Stoptober – the 28-day quit-smoking campaign – is back

Smokers in Croydon are being encouraged to sign up to Stoptober from Sunday 1 October and join the thousands across the country who are getting support to quit smoking for good.

The Public Health England campaign, now in its sixth year, is the biggest mass-quit attempt in the country, having kick-started over a million quit attempts to date. Stoptober is based on research that shows that if you can stop smoking for 28 days, you are five times more likely to completely give up the habit.

Residents can get help from a range of free Stoptober quit tools including an app, daily emails and Facebook Messenger. They can also receive support from an online community on Facebook. In addition, there is expert local advice at Croydon’s online health platform –  – which also offers the face-to-face local service Just Live Well for those who are eligible.

Brian[1] was recently supported on his stop-smoking journey by advisers from the Just Live Well service. The 46-year-old spoke to them about his barriers to quitting and was given tips to handle situations that might tempt him to smoke. A key motivation for him to quit was his desire to be more active and improve his mental health. Brian has successfully remained smoke-free for more than three months.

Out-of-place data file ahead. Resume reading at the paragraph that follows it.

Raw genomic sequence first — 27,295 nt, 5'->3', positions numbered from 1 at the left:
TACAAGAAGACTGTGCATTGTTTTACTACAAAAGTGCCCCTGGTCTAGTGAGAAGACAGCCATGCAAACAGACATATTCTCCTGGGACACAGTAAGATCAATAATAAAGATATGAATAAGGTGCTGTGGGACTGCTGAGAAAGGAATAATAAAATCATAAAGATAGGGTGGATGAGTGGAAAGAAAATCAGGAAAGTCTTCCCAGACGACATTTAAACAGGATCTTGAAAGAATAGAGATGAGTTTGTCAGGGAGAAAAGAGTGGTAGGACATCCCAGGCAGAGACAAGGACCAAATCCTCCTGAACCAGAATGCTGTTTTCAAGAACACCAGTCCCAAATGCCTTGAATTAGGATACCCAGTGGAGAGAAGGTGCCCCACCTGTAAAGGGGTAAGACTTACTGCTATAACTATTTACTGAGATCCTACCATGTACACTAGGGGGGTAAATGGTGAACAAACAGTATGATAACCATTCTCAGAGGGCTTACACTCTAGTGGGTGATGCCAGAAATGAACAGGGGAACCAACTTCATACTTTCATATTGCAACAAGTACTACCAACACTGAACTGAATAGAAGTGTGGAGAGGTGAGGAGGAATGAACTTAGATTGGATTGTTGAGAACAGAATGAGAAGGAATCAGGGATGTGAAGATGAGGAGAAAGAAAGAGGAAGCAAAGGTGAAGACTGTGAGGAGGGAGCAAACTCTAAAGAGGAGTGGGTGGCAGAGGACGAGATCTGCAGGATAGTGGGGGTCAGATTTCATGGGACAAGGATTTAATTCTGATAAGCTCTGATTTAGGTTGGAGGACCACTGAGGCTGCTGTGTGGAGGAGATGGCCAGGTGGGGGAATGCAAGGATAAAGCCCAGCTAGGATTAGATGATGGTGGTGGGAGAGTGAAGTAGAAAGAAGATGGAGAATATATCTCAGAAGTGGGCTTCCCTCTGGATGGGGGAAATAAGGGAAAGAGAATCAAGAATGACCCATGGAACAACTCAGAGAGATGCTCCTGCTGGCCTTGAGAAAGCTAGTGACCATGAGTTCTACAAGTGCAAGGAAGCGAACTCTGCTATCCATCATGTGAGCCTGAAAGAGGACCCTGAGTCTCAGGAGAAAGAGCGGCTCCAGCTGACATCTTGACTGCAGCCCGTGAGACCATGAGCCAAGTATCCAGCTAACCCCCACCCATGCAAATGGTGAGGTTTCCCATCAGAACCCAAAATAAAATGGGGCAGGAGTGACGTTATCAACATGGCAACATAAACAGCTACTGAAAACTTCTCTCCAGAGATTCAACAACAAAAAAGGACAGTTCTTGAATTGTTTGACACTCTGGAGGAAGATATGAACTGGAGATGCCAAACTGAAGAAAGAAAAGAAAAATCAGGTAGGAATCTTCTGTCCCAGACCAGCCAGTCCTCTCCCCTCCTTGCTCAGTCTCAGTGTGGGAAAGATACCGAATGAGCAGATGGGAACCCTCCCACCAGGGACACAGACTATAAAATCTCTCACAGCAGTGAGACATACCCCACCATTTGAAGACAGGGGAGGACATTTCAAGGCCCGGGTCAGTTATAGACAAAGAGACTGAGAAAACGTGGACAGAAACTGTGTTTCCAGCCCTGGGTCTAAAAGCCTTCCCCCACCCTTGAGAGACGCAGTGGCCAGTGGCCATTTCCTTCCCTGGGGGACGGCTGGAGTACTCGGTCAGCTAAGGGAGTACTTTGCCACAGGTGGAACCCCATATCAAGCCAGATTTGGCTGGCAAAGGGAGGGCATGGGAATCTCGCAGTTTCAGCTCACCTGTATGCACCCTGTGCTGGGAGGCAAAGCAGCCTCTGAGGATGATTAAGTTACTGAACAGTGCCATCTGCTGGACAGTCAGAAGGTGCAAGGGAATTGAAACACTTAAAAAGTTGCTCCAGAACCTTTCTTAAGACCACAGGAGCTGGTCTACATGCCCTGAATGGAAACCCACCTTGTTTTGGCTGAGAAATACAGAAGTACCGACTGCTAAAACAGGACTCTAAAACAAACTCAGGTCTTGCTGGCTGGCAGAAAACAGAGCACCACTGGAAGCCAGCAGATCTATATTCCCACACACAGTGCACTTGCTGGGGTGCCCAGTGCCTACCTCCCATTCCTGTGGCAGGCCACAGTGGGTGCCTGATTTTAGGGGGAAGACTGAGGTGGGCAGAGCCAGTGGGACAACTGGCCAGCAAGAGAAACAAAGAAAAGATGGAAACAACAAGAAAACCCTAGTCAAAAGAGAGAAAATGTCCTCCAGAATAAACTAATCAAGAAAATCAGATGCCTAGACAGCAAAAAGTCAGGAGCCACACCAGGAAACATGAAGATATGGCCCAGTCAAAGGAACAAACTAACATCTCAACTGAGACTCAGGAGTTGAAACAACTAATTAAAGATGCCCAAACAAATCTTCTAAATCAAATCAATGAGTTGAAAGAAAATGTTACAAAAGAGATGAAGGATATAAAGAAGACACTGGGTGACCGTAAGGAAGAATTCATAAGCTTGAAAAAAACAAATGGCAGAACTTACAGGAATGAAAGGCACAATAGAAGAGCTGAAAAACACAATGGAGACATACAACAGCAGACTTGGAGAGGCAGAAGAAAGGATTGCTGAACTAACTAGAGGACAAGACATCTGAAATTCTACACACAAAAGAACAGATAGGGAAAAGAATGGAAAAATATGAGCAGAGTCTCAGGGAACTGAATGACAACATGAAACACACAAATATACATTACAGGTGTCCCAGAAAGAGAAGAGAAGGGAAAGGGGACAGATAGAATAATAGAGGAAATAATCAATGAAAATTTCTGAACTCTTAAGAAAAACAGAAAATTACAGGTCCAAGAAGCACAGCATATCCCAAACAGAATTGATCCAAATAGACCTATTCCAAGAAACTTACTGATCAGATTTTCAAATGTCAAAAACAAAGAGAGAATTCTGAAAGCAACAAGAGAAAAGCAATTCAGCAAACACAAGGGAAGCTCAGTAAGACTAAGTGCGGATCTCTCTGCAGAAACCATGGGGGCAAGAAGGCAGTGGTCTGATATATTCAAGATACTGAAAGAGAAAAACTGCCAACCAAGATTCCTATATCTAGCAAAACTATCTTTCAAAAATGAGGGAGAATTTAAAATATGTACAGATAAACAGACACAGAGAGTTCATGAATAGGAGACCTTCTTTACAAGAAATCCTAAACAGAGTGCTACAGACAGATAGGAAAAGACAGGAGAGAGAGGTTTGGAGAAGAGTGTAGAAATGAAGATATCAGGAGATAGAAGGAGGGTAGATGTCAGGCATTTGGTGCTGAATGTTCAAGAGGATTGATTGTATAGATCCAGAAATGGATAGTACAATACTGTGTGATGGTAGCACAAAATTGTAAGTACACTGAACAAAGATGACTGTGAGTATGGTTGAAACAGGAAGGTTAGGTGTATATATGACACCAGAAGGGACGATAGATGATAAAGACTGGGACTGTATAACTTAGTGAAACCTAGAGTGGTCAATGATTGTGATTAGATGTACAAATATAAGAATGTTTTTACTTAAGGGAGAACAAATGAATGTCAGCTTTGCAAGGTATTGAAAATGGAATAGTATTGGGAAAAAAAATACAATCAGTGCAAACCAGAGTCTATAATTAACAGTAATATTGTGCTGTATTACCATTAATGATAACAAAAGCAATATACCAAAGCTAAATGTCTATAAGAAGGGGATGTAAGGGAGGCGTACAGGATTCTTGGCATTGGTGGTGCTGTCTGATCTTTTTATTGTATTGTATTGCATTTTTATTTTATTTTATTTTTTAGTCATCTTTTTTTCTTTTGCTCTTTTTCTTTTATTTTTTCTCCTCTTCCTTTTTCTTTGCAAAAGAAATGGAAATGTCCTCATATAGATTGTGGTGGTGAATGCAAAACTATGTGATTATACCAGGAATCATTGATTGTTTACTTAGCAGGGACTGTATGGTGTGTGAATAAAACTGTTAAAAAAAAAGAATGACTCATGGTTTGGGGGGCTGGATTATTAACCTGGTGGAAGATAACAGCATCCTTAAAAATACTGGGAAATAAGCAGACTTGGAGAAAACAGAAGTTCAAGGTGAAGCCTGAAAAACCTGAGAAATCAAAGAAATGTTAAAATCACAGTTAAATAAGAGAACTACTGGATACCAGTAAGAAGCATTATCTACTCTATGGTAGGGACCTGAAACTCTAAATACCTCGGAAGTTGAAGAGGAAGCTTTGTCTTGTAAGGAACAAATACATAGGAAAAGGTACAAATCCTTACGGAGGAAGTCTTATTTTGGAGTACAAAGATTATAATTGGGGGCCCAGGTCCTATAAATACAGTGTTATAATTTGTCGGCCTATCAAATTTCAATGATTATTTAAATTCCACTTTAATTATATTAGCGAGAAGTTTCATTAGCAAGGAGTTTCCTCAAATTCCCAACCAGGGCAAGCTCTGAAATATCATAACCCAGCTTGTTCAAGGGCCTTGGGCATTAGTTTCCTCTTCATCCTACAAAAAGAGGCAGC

People in Croydon can access the Stoptober website via a unique link at or by searching ‘Stoptober’.

Councillor Louisa Woodley, cabinet member for families, health and social care

“Smoking is the top cause of health inequalities in Croydon. We’re helping our residents, in a number of ways, to feel happier and healthier by supporting them to take more control of their overall well-being.

“Stoptober is a great initiative with a successful track record for getting smokers to take those first steps towards a smoke-free life. No matter how long you’ve been a smoker, giving up will make you feel healthier. You could also save around £250 each month if you’re a pack-a-day smoker. And, importantly, your loved ones are protected from harmful second-hand smoke.”

Fewer people are now indulging in the habit, and smoking prevalence in Croydon is currently at 13%[2]. In 2016, 15.5% of adults in England aged over 18 years were smokers, down from 19.9% in 2010. Prevalence since 2010 has declined most among younger age groups[3].

Recent data from the University College of London shows quitting success rates at their highest for at least a decade, up to 19.8% for the first six months of this year, significantly higher than the average for the past 10 years (15.7%)[4].

According to the latest quit-rate figures, cigarette smoking in London is currently on track to end by 2030[5]. Perhaps now is the time for Croydon smokers to give Stoptober a go this October.


[1] Name has been changed.



[4] UCL report: Quit-succees rates in England 2007-2017; Jamie Brown PhD, and Robert West PhD.

[5] Annual population survey (local tobacco control profiles) –

2021-11-15T15:27:56+00:00 September 28th, 2017|Recent news|